Only this week, the academic scientific journal Atmospheric Environment has, according to the BBC environment correspondent, produced an article suggesting that not only should we be planting trees, but that hedges are also essential for absorbing harmful pollutants from the atmosphere. Lead author Professor Prashant Kumar suggests that where possible in towns and cities, councils should plant low hedges between pavements and roads to help trap harmful toxins from vehicle exhaust pipes. He is not suggesting that they should stop planting trees, indeed he feels that many more should be planted, simply that hedges could provide a further defence against our increasingly polluted air.
Woodland is also important in reducing flooding; increasing water absorption into the ground, preventing soil erosion and reducing sediment going into rivers, as well as creating a physical barrier to floodwater. Studies into these ‘soft engineering’ aspects of managing flood risk have shown ‘significant scope for using woodland to reduce flood risk’, although it needs to be part of a ‘whole-catchment approach to flood-risk management’ (Woodland flood control: a landscape perspective)
Part of the problem, it would seem, is that the current regulation of forest in this country is shared between four separate Government departments; Department for Environment Food and Rural Affairs Agency (DEFRA), the Forestry Commission, Natural England and the Rural Payments Agency, all administering the Countryside Stewardship Scheme. In addition, last November the Government opened the Woodland Carbon Fund to encourage more large-scale planting. The grant scheme for landowners wishing to plant forest changed in 2015 and there have been delays in processing contracts and payments. Negotiating the complex bureaucratic procedure appears to be something of a nightmare and this, combined with the uncertainty around what correlation, if any, exists between tree planting and EU agricultural subsidies, may have led many farmers and landowners to avoid new tree-planting altogether.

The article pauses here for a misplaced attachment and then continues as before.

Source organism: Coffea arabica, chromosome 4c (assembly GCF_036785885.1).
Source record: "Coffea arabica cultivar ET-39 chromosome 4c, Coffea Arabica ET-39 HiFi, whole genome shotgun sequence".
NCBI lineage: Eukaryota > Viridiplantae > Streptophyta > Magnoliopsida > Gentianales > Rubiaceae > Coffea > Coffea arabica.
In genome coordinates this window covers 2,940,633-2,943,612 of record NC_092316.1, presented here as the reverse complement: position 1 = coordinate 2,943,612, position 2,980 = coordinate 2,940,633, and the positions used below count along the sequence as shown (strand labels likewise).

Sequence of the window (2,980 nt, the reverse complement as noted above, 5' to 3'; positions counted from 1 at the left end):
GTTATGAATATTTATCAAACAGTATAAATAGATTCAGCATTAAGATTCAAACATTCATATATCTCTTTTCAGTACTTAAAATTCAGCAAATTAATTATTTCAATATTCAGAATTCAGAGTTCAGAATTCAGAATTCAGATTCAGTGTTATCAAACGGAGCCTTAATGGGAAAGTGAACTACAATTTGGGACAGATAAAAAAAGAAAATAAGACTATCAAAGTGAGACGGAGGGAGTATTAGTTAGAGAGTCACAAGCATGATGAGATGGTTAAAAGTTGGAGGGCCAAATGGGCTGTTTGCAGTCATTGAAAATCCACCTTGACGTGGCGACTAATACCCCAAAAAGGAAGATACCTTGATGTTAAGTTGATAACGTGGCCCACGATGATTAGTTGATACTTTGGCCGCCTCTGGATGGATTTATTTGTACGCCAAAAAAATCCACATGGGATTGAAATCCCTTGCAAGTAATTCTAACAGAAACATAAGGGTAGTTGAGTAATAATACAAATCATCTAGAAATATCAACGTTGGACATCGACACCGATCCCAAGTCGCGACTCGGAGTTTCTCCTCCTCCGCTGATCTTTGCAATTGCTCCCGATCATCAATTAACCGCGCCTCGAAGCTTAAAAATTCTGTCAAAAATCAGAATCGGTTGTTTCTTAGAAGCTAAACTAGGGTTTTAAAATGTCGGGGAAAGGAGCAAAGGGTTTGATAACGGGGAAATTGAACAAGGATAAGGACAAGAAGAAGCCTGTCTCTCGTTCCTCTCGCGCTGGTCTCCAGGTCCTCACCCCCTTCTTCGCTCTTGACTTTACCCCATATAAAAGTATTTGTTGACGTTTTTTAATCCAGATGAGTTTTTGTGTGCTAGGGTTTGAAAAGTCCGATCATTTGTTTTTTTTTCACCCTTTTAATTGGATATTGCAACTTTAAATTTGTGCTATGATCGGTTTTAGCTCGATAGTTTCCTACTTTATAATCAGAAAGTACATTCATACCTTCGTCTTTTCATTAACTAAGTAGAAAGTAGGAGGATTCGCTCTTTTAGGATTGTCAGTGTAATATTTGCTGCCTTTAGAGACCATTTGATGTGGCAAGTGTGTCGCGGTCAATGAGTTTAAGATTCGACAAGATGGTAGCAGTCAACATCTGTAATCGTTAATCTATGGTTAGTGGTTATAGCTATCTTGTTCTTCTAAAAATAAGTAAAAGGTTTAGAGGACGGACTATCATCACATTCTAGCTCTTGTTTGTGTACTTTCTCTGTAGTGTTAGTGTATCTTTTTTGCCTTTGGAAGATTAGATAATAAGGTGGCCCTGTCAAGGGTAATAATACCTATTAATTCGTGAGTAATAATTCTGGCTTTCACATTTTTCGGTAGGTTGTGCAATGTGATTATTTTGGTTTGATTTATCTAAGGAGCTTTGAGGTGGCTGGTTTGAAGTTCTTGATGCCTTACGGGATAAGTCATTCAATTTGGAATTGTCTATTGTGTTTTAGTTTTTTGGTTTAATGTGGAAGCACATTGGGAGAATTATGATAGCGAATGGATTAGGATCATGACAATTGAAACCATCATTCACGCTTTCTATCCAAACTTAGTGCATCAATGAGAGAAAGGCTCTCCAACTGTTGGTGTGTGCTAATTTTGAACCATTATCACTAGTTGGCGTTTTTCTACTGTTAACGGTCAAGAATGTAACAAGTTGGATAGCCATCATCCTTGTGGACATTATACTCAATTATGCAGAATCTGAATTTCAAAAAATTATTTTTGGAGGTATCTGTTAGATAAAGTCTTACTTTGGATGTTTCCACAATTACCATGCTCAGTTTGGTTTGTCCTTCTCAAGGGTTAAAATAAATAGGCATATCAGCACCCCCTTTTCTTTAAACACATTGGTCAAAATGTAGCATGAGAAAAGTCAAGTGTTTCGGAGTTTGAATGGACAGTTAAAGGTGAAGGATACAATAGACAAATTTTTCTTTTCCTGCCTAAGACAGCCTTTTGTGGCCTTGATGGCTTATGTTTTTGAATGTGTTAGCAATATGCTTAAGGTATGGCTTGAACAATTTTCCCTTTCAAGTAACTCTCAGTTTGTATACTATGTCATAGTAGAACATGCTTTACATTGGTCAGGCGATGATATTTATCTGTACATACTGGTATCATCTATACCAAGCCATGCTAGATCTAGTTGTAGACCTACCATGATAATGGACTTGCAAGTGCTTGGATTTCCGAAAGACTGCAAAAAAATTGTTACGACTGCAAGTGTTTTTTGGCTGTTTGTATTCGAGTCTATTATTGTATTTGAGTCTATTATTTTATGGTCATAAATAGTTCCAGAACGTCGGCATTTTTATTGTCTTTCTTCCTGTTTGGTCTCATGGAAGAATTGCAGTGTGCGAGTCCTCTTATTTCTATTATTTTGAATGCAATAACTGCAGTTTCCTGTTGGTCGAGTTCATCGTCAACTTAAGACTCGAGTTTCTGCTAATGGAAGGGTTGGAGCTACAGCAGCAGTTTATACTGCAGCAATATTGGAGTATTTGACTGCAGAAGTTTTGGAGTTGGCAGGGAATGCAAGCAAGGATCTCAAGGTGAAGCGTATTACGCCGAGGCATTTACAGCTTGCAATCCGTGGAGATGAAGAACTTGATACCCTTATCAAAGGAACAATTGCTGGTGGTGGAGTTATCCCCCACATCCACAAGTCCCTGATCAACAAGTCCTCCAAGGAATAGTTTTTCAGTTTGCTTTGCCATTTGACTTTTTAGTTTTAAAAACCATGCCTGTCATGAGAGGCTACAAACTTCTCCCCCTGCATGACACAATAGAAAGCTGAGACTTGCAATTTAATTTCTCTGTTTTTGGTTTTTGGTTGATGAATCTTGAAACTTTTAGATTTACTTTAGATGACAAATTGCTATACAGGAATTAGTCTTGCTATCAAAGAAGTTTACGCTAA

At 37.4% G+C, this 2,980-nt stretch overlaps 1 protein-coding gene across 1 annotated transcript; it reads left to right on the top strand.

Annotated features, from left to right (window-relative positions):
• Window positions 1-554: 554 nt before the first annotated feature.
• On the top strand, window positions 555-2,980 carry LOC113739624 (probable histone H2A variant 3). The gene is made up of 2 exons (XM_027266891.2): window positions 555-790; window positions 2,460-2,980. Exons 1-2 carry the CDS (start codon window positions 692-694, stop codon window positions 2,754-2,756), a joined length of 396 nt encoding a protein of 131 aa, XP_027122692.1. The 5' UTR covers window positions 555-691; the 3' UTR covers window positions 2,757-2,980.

Austin Braby, a spokesman for the The Woodland Trust, the UK’s largest woodland conservations charity, said last June that “there have been lots of really interesting and well-informed conversations… but the system… is not matching up with the fine words. It is not fit for purpose.” It may be that the system has needed time to bed down, but as Countryside Stewardship is funded by the European Agricultural Fund for Rural Development, which of course will not be available after Brexit, it may take some time before it really does and we can get back to the planting rates needed to meet the Government-declared targets.
In the meantime, some of you may be interested to know that as an individual who is not a farmer or a landowner, you can still ‘do your bit’ and get a tree planted, although of course there is no EU grant attached. You do not however need a spade or a garden. All you have to do is to sign the Tree Charter. As 2017 is the 800th anniversary of The Charter of the Forest ( a separate dedicated charter of all the rules contained in the 1215 Magna Carter relating to forests), some 50 organisations led by the Woodland Trust have got together to promote the importance of trees. Just by signing the charter you ensure a tree is planted on your behalf. If only everything were so simple!